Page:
What does links mean in golf

what does links mean in golf

What are the Differences between a Links Course and a Parkland Golf Course?

Jun 08,  · "Links" and "links course" are terms that refer to a specific style of golf course whose hallmarks include being built on sandy soil along a coastline. Links courses are buffeted by strong winds that require deep bunkers to prevent the sand from blowing away. They are . A links golf course is the oldest style of course. The word “links” is derived from ancient Scotland and refers to an area along a coast that often includes sand dunes and few, if any, trees. One.

It is used generally to refer to the course that golf is played on. It also has a more technical meaning, referring to a particular type or style of golf course. Viewed from above, a golf course, with its many kidney shaped fairways and greens, can look a little like a string of sausages. Why a cat? Who knows? Half of golf terms seem to be birdsso why not throw a cat in there? Although the very first golf-like games may have been played in what is now the Netherlands as early asgolf historians tend to trace a direct line from Scotland in the s to today.

Golf must have been a fairly common sport by the mids and just as addictive as its modern counterpart, because in it was officially prohibited by the King of Scotland. Early golf enthusiasts faced how to solve normal distribution problems difficulties.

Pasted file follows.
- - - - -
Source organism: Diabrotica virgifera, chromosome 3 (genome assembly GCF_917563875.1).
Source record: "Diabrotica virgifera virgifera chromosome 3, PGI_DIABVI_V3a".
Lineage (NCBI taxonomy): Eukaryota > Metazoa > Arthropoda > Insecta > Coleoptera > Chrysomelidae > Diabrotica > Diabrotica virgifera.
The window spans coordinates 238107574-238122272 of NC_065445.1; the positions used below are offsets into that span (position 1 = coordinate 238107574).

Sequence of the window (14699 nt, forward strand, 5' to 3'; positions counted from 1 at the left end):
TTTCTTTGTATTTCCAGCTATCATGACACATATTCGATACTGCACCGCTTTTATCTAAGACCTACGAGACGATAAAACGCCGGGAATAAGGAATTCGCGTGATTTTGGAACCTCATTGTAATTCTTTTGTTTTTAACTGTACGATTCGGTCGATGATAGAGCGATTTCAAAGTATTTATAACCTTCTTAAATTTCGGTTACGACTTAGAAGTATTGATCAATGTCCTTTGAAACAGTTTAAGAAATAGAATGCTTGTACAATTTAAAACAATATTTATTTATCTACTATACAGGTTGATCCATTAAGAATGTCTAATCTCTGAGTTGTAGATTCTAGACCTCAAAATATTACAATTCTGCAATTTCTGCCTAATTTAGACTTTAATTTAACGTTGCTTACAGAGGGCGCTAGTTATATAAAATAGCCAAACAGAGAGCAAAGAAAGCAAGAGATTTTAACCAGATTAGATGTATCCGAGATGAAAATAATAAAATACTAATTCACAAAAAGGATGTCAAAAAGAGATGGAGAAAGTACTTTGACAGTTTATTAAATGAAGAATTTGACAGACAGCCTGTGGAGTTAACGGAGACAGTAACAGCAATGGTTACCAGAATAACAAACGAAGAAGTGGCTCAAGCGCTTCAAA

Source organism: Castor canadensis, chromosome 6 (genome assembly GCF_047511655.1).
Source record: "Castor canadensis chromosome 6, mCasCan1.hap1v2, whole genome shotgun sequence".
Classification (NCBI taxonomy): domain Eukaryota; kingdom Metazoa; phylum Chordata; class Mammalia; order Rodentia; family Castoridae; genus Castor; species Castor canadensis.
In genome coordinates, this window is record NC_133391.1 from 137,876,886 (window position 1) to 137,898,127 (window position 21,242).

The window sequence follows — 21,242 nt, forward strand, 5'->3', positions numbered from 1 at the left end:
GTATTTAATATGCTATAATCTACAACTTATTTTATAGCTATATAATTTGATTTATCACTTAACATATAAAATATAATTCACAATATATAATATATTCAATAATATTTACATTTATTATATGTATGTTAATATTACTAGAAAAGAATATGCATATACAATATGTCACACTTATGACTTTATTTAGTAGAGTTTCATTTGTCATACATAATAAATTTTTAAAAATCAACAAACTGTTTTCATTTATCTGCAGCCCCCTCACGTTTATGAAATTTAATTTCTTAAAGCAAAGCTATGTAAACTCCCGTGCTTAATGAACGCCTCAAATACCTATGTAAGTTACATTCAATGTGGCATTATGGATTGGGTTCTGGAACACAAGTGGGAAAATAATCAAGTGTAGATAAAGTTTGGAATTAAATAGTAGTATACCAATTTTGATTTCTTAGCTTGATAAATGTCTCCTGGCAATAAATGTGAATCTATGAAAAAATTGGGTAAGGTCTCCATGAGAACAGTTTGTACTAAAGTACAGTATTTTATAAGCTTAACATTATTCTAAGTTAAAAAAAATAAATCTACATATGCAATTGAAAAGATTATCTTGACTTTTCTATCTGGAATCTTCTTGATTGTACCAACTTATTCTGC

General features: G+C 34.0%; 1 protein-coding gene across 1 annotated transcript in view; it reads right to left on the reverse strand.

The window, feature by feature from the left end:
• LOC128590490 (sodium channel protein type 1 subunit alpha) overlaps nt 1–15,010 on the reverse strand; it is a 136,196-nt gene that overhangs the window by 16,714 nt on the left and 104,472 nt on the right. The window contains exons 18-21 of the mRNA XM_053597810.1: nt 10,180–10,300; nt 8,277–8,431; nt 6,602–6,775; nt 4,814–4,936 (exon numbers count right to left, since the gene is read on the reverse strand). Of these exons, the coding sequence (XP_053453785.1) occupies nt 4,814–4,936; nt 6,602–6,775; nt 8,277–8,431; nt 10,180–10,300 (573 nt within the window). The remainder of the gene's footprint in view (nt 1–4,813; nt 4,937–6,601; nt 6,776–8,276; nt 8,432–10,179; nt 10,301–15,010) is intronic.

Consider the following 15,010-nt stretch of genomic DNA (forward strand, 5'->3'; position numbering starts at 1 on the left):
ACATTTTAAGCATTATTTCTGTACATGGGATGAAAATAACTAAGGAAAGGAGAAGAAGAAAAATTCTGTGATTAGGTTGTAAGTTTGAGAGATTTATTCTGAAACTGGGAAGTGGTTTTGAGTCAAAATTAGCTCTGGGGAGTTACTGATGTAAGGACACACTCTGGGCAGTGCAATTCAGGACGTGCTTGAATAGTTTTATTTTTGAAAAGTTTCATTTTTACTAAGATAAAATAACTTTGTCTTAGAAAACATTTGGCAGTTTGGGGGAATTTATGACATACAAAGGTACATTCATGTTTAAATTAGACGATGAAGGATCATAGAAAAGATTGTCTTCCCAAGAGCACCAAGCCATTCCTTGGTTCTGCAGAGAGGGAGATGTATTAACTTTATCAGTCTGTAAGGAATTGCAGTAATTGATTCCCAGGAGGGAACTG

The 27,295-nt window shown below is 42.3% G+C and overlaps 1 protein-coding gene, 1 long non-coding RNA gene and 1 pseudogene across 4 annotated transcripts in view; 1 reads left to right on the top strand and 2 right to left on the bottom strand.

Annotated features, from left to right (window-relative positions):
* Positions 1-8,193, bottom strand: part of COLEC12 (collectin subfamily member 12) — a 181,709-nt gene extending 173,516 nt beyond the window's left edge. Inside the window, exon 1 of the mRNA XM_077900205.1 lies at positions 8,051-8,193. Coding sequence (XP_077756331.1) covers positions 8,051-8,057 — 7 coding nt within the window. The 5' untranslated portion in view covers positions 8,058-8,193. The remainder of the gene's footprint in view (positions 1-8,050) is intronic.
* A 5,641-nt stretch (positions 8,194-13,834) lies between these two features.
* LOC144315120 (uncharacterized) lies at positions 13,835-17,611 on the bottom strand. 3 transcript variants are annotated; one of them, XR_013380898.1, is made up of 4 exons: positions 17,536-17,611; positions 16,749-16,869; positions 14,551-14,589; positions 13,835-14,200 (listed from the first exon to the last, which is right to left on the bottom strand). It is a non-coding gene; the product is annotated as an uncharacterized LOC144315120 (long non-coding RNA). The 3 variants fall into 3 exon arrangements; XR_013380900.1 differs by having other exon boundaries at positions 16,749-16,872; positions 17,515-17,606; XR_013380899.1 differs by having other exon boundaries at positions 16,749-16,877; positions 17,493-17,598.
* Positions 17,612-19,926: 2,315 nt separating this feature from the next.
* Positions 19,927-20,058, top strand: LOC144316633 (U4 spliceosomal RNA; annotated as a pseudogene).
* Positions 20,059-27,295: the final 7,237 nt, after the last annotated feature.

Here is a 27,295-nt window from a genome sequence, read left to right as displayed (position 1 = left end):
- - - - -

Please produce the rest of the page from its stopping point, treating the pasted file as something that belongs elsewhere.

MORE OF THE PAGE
As we already know, golf was outlawed at times, but even when it was legal, you needed a lot of uninhabited, non-farm land to play it on. The solution that many Scottish golfers found was to create courses near the shore, where the earth was sandy and the water brackish.

Useless for farming, this land was ideal for the sport in many ways. The hard ground also encouraged the ball to bounce and roll further. The landscape also came with many natural impediments to golf — wind and rain blowing in from the sea, small streams that ran through the land and sandier patches that stopped the grass from growing and the ball from rolling.

Instead of resisting these features, golfers embraced the challenge, and indeed, water hazards and sand traps are the two main artificially created obstacles on modern golf courses. Golf is no longer illegal and there are courses spread around the world in every environment imaginable. Although it can be used as a general term, links has retained its meaning as being descriptive of a certain style of golf course set in a particular type of environment.

The most obvious visual difference between a non-links and a links course is that a links course will have few or how to tell if steering stabilizer is bad trees. Water and sand are the key obstacles in all styles of golf course, but on links courses, they are either naturally occurring or carefully designed to give that impression.

A key difference on links courses is the presence of some very dramatic walls that hold a green back from a sandy bunker. As a result of the topographical and environmental differences, success on a links course requires different techniques from other courses. Tina Mickelson addresses this on a post she wrote for the PGA website. She identifies three key differences:.

Your email address will not be published. Save my name, email, and website in this browser for the next time I comment. Skip to content. She identifies three key differences: Because of the wind on links courses, players should drive the ball the first and usually longest shot on any given hole with a lower trajectory than on other courses. The sand how to get enough calories on a vegan diet on links courses tend to be much more treacherous than on other courses.

Mickelson recommends practicing very high shots out of sand, to get over the walls, and extreme prudence. Thanks for reading, Ezra Fischer. Leave a Reply Cancel reply Your email address will not be published. Next Next post: How to plan for the week of July ,